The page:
And if they can feel that, even just a little bit, then not only do we have better writers, we have happier, more resilient kids, with better self-esteem who are more likely to take risks and reach higher.

I love writing. And I want everyone to experience the magic of creating story. 

For more information on the ‘New and Improved’ Writers’ Group program, click here!



Writing and Risk Taking

riskI’ve just completed the first draft of my third novel. You’d think it would be cause for celebration, wouldn’t you? After all, I’ve been working on the manuscript for just over a year. Actually, about fourteen months. Fourteen months, one week and three days, precisely. That’s fourteen months, one week and three days with tangential voices in my head. And they didn’t always wait patiently for me to sit at my computer and arouse them. Rather, these voices woke me up at night, nagged me while I was swimming laps, bugged me while I was trying to watch television, or listen to someone who was talking to me. They interrupted my teaching, distracted me from my research, entertained me while I waited for the bus. In short – they were always there. And now they’re gone.

Anyone but another writer may think it strange. But I know these voices really well. They belong to individual characters with their own personalities. They have good points and not so good points. They have their personal likes and dislikes, talents and weaknesses. Like the rest of us, they are fabulous and they are flawed. But they are mine. I created them, nurtured them, grew them to the point where they surpassed my creative development and began to dictate and narrate the plot and subplots themselves. They let me know who was capable of what, what was or was not consistent with their psyche. They told me where they wanted to go and what they wanted to do and with who.

Sometimes we battled it out on the page. I would write what I wanted to happened, they would refuse to comply, and that particular chapter or scene would sound clunky, or wouldn’t flow properly, or had some often unidentifiable factor subverting the plot. Other times, if I allowed them free reign, their interpretation of my narrative view resulted in a flow of words as smooth and providential as red wine and dark chocolate on a cool Autumn evening in front of a crackling log fire… and all was right in my literary world!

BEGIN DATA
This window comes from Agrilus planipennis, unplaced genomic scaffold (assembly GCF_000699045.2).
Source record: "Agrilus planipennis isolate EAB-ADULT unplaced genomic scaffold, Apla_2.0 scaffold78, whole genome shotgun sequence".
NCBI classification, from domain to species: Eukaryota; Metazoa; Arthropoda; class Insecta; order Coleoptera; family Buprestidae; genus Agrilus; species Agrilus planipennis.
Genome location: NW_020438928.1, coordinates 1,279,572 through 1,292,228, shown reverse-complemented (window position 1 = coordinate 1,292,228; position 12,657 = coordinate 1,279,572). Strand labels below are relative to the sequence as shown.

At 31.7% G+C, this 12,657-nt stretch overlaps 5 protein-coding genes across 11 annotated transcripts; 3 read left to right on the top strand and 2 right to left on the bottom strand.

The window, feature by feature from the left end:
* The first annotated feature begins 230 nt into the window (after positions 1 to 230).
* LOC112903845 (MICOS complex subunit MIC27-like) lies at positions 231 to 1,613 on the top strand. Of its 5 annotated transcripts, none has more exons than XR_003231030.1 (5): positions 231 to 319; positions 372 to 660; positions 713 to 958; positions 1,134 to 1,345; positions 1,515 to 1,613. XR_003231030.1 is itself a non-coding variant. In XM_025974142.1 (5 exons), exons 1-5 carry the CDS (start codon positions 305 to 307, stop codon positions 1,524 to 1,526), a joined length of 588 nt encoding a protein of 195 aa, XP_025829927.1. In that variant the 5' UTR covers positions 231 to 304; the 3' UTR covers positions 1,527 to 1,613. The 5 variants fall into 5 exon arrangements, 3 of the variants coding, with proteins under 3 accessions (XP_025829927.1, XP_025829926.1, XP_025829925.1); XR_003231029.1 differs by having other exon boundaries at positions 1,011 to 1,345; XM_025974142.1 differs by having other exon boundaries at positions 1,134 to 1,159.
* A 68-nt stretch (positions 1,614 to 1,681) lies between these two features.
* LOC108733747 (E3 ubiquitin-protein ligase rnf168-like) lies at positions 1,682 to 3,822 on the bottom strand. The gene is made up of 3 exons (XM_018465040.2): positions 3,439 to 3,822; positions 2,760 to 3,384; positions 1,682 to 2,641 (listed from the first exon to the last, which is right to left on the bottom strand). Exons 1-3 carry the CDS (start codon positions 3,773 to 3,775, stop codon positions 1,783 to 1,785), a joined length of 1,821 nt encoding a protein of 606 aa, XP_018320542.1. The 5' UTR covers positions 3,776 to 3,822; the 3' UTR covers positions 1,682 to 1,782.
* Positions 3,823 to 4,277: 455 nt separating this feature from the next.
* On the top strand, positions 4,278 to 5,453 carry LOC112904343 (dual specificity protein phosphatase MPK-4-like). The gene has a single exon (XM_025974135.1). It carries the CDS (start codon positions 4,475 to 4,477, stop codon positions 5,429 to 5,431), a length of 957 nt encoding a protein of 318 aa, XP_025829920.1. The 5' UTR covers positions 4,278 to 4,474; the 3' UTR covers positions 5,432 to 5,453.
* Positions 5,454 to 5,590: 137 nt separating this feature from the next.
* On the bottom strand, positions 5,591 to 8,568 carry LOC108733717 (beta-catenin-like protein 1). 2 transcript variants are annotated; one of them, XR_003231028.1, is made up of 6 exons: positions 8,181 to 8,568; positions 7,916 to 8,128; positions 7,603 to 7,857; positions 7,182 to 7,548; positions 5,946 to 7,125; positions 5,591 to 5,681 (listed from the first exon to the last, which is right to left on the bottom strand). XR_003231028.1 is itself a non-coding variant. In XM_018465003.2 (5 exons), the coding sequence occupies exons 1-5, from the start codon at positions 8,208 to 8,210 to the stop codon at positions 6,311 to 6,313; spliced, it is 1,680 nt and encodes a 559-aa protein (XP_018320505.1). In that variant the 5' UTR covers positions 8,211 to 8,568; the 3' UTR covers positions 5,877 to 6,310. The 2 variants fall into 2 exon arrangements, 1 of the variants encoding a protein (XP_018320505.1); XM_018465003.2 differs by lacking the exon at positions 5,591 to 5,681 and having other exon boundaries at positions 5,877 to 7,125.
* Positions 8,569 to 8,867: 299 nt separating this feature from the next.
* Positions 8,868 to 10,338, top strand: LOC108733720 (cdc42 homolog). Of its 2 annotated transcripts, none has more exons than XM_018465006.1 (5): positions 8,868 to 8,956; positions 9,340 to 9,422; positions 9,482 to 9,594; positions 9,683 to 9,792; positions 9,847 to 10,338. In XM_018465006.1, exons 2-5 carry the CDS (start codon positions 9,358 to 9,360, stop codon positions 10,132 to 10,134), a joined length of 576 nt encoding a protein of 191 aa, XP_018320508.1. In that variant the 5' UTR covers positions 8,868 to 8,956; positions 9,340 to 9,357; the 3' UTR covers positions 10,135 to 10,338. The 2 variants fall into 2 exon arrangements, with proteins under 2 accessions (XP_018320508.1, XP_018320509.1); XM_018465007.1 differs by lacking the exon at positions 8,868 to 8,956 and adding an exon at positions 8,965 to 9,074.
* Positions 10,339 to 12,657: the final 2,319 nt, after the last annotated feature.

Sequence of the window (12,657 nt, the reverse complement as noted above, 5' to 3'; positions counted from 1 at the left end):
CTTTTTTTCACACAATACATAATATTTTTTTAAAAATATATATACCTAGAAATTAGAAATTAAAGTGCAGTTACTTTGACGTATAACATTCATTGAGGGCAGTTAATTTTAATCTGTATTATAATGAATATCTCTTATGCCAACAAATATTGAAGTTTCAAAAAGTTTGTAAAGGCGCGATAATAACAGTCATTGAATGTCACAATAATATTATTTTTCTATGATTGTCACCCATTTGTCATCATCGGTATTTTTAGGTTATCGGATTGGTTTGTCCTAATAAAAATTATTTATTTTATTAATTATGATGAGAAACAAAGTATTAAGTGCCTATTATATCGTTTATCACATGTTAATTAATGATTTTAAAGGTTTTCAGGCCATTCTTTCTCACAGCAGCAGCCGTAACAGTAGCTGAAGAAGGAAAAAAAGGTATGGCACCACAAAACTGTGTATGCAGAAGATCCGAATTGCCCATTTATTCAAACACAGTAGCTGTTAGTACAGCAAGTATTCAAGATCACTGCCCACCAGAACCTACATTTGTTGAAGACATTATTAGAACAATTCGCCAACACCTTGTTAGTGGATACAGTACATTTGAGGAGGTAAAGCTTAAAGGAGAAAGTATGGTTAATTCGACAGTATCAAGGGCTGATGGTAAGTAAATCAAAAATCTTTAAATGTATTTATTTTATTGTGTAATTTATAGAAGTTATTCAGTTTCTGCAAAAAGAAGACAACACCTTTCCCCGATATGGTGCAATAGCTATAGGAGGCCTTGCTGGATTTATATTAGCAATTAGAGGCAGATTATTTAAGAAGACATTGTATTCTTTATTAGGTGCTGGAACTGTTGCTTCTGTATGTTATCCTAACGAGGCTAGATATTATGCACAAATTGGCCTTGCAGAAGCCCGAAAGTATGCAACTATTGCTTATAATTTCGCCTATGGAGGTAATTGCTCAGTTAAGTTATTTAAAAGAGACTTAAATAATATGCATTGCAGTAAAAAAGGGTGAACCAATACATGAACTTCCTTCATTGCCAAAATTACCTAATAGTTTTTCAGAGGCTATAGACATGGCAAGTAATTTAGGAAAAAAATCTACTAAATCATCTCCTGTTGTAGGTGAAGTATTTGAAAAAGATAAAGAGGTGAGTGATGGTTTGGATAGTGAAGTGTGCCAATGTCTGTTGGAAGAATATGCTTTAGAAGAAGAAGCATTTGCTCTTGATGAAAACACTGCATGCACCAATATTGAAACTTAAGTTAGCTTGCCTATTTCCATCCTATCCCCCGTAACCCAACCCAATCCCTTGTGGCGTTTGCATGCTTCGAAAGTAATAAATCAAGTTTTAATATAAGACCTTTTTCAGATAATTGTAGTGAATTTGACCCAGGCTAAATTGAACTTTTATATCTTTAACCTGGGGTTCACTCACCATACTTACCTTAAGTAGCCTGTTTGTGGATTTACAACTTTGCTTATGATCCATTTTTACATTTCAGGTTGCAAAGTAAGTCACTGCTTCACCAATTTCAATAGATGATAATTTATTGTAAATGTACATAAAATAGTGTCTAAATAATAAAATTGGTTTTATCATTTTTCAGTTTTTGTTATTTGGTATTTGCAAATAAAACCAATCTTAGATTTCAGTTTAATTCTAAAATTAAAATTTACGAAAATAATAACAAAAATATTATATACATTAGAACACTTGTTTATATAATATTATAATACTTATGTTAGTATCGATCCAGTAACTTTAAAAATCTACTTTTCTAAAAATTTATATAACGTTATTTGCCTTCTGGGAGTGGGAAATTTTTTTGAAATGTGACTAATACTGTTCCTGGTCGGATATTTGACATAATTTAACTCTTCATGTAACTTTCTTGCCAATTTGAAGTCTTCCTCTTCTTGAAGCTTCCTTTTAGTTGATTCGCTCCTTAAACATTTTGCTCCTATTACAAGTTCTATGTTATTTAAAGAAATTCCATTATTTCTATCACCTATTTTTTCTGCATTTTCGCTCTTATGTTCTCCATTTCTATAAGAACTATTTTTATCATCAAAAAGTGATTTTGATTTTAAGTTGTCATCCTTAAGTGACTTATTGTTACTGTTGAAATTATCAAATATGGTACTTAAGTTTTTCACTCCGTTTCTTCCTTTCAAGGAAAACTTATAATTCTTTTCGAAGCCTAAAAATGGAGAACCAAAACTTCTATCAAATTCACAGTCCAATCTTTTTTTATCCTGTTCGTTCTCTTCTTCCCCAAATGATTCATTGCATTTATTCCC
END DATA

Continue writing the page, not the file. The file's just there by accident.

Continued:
And now it’s over.

The next step, of course, is to submit it for feedback. But there is something holding me back. This manuscript is deeply personal. Not in a ‘my characters reflect me as a person’ type of way, nor in a ‘there are biographical plot lines contained herein’ sort of way. Neither is true (well, no more true than any author creating any work of fiction).

risk taking

Perhaps it’s because this novel, more-so than the first two, has so much more riding on its viability. It is, after all, an experimental work (and I’ll say no more about that this time). Or perhaps it is because in submitting their work, writers, as with any creative artists, open themselves up for public scrutiny and critique with no possibility of rebuttal. In any other profession, an employee has only to seek approval from the person above them in their supervisory line, and feedback is provided one-to-one. If the feedback is unfair or unwarranted, there are other avenues the employee may pursue. But creative artists have no such alternatives. It’s a very public climb, or fall.

In the development stages of a book’s production, an author has to send their work out with the express intention of seeking critique. First drafts always look very different to finish works. Redrafting, refining, and rewriting are necessary processes in the development of a book. Any book. A writer does not publish a book that has not undergone a rigorous editorial process. And sometimes this process can take many months, even years. We all know this.

It’s what needs to happen to my manuscript now. But for some reason this time, the risk feels too great. It’s a lot scarier than it was for my first two books. Perhaps it’s because the novel is for a different age group (16+ rather than 12-16), or perhaps because it was with a different hierarchy (interactive), maybe it’s because it will be a new editor who has a much greater power to influence me…

I’m not sure what it is, or why this time is so different. But I do know I can’t back down or back away. I have to submit. I have to know. It’s one of the most nerve-wracking, scariest, and simultaneously exciting moments as an author to date.

Okay… here goes….